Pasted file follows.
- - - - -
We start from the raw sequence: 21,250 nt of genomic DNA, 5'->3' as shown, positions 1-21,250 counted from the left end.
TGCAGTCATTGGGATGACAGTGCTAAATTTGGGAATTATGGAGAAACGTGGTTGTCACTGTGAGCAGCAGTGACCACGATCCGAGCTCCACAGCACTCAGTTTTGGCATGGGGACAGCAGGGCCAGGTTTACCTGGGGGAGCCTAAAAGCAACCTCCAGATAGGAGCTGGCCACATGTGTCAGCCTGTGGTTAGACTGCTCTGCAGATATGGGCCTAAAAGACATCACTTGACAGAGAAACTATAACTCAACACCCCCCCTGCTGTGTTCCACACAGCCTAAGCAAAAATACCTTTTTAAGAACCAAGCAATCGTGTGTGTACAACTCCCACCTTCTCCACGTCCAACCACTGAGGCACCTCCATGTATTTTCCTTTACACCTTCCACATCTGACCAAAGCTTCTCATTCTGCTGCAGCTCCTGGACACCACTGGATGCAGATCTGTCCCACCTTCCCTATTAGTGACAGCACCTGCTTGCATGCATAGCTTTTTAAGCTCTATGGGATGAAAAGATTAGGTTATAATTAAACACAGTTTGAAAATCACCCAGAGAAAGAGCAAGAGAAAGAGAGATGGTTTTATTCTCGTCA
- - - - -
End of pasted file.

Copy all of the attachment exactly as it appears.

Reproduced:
We start from the raw sequence: 21,250 nt of genomic DNA, 5'->3' as shown, positions 1-21,250 counted from the left end.
TGCAGTCATTGGGATGACAGTGCTAAATTTGGGAATTATGGAGAAACGTGGTTGTCACTGTGAGCAGCAGTGACCACGATCCGAGCTCCACAGCACTCAGTTTTGGCATGGGGACAGCAGGGCCAGGTTTACCTGGGGGAGCCTAAAAGCAACCTCCAGATAGGAGCTGGCCACATGTGTCAGCCTGTGGTTAGACTGCTCTGCAGATATGGGCCTAAAAGACATCACTTGACAGAGAAACTATAACTCAACACCCCCCCTGCTGTGTTCCACACAGCCTAAGCAAAAATACCTTTTTAAGAACCAAGCAATCGTGTGTGTACAACTCCCACCTTCTCCACGTCCAACCACTGAGGCACCTCCATGTATTTTCCTTTACACCTTCCACATCTGACCAAAGCTTCTCATTCTGCTGCAGCTCCTGGACACCACTGGATGCAGATCTGTCCCACCTTCCCTATTAGTGACAGCACCTGCTTGCATGCATAGCTTTTTAAGCTCTATGGGATGAAAAGATTAGGTTATAATTAAACACAGTTTGAAAATCACCCAGAGAAAGAGCAAGAGAAAGAGAGATGGTTTTATTCTCGTCA